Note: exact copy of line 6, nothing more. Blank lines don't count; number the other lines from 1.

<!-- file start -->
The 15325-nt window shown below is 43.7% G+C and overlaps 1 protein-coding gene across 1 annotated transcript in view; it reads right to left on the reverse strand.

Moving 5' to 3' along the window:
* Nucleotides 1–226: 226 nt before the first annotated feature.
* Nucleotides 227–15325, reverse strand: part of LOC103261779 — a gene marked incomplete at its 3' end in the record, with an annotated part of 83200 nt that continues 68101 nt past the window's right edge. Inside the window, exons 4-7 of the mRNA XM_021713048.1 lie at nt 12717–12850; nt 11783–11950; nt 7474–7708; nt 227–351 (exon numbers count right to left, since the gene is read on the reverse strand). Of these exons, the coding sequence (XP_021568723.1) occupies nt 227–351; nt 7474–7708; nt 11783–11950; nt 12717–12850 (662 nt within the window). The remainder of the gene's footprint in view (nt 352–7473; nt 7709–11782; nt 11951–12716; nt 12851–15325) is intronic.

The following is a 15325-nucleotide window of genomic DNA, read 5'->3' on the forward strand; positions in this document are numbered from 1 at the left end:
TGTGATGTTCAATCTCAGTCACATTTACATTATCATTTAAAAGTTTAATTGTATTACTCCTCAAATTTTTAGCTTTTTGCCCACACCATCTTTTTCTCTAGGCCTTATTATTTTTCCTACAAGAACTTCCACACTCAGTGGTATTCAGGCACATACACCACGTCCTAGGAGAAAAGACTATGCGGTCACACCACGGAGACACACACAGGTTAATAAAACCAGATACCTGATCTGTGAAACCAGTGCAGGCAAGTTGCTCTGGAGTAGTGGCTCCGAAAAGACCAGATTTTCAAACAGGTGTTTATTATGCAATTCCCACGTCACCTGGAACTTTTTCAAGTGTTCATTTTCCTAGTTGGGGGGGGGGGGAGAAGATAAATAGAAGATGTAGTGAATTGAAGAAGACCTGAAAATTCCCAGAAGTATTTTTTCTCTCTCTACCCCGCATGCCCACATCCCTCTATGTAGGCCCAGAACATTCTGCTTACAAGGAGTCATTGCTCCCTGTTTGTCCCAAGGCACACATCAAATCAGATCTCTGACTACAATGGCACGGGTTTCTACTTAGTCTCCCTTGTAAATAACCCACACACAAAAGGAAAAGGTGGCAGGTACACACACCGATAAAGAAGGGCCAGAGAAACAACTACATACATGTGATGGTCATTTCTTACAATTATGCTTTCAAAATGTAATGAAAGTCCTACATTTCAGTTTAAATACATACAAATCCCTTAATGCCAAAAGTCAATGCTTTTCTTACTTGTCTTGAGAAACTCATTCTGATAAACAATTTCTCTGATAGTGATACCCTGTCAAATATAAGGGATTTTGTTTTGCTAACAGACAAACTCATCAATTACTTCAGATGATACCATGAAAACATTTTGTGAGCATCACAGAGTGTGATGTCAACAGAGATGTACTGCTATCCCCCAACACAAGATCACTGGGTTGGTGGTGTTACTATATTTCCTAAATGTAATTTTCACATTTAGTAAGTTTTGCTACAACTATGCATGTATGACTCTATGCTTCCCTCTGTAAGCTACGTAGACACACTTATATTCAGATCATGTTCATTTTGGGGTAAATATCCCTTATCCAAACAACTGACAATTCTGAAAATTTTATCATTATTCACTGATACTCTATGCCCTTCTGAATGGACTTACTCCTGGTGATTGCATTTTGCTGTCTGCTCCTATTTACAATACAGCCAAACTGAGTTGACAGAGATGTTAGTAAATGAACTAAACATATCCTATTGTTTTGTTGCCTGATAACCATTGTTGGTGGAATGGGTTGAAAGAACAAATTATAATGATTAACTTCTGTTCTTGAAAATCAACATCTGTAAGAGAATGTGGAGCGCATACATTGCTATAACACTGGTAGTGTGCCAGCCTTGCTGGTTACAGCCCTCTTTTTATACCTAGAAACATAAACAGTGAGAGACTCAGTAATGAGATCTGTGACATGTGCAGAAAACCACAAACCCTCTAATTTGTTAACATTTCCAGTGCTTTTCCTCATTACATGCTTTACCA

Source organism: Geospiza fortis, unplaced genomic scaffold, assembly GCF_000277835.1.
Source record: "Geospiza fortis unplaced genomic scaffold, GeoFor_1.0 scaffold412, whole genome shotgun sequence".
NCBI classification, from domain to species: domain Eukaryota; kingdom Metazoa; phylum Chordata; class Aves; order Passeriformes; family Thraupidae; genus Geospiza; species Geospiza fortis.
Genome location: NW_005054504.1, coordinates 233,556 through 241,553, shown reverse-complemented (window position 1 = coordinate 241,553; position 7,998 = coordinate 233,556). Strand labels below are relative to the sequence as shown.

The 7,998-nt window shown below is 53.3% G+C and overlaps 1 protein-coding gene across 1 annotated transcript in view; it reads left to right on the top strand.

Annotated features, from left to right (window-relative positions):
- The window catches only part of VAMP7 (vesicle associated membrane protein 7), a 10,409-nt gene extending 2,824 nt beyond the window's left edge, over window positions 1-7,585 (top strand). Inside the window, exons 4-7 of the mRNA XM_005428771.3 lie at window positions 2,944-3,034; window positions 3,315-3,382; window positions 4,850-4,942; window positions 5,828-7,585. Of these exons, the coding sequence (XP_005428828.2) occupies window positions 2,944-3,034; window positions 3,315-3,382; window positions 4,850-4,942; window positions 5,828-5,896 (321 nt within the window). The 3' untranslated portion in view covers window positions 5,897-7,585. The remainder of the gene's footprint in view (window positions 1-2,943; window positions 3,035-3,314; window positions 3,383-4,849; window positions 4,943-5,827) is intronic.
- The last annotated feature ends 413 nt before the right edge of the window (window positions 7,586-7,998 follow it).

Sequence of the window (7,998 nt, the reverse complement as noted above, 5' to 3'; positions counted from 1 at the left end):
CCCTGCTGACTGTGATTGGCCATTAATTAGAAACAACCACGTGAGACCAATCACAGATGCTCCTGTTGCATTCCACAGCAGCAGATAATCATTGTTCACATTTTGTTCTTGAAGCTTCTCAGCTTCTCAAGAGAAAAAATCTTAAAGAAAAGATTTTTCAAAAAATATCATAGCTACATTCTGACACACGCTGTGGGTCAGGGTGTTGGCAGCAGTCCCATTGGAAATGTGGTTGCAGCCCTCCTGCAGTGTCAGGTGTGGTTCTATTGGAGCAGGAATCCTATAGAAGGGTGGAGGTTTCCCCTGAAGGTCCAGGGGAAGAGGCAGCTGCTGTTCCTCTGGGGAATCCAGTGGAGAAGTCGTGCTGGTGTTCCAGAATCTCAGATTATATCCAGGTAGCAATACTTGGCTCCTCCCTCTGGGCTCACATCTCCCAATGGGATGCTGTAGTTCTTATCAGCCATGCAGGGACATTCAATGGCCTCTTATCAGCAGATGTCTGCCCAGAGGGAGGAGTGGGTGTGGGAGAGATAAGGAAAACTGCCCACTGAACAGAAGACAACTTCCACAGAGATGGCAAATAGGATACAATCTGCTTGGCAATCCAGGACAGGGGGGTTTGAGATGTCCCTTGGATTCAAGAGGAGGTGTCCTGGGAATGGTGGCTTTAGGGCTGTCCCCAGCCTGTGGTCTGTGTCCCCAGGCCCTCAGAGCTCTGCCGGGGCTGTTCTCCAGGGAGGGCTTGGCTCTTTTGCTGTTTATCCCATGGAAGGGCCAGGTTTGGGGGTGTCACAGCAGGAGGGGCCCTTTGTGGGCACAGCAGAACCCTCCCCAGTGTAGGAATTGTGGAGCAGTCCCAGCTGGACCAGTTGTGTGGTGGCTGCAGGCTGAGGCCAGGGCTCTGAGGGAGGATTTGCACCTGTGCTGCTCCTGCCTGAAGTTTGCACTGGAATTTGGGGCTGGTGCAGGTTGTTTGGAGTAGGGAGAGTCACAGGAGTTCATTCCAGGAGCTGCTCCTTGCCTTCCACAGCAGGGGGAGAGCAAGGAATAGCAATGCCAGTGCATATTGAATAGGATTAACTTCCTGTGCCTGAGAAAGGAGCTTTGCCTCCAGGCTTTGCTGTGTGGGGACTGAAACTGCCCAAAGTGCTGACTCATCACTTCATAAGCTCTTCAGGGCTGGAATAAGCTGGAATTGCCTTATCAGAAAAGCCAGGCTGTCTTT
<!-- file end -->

TGTGATGTTCAATCTCAGTCACATTTACATTATCATTTAAAAGTTTAATTGTATTACTCCTCAAATTTTTAGCTTTTTGCCCACACCATCTTTTTCTCTAGGCCTTATTATTTTTCCTACAAGAACTTCCACACTCAGTGGTATTCAGGCACATACACCACGTCCTAGGAGAAAAGACTATGCGGTCACACCACGGAGACACACACAGGTTAATAAAACCAGATACCTGATCTGTGAAACCAGTGCAGGCAAGTTGCTCTGGAGTAGTGGCTCCGAAAAGACCAGATTTTCAAACAGGTGTTTATTATGCAATTCCCACGTCACCTGGAACTTTTTCAAGTGTTCATTTTCCTAGTTGGGGGGGGGGGGAGAAGATAAATAGAAGATGTAGTGAATTGAAGAAGACCTGAAAATTCCCAGAAGTATTTTTTCTCTCTCTACCCCGCATGCCCACATCCCTCTATGTAGGCCCAGAACATTCTGCTTACAAGGAGTCATTGCTCCCTGTTTGTCCCAAGGCACACATCAAATCAGATCTCTGACTACAATGGCACGGGTTTCTACTTAGTCTCCCTTGTAAATAACCCACACACAAAAGGAAAAGGTGGCAGGTACACACACCGATAAAGAAGGGCCAGAGAAACAACTACATACATGTGATGGTCATTTCTTACAATTATGCTTTCAAAATGTAATGAAAGTCCTACATTTCAGTTTAAATACATACAAATCCCTTAATGCCAAAAGTCAATGCTTTTCTTACTTGTCTTGAGAAACTCATTCTGATAAACAATTTCTCTGATAGTGATACCCTGTCAAATATAAGGGATTTTGTTTTGCTAACAGACAAACTCATCAATTACTTCAGATGATACCATGAAAACATTTTGTGAGCATCACAGAGTGTGATGTCAACAGAGATGTACTGCTATCCCCCAACACAAGATCACTGGGTTGGTGGTGTTACTATATTTCCTAAATGTAATTTTCACATTTAGTAAGTTTTGCTACAACTATGCATGTATGACTCTATGCTTCCCTCTGTAAGCTACGTAGACACACTTATATTCAGATCATGTTCATTTTGGGGTAAATATCCCTTATCCAAACAACTGACAATTCTGAAAATTTTATCATTATTCACTGATACTCTATGCCCTTCTGAATGGACTTACTCCTGGTGATTGCATTTTGCTGTCTGCTCCTATTTACAATACAGCCAAACTGAGTTGACAGAGATGTTAGTAAATGAACTAAACATATCCTATTGTTTTGTTGCCTGATAACCATTGTTGGTGGAATGGGTTGAAAGAACAAATTATAATGATTAACTTCTGTTCTTGAAAATCAACATCTGTAAGAGAATGTGGAGCGCATACATTGCTATAACACTGGTAGTGTGCCAGCCTTGCTGGTTACAGCCCTCTTTTTATACCTAGAAACATAAACAGTGAGAGACTCAGTAATGAGATCTGTGACATGTGCAGAAAACCACAAACCCTCTAATTTGTTAACATTTCCAGTGCTTTTCCTCATTACATGCTTTACCA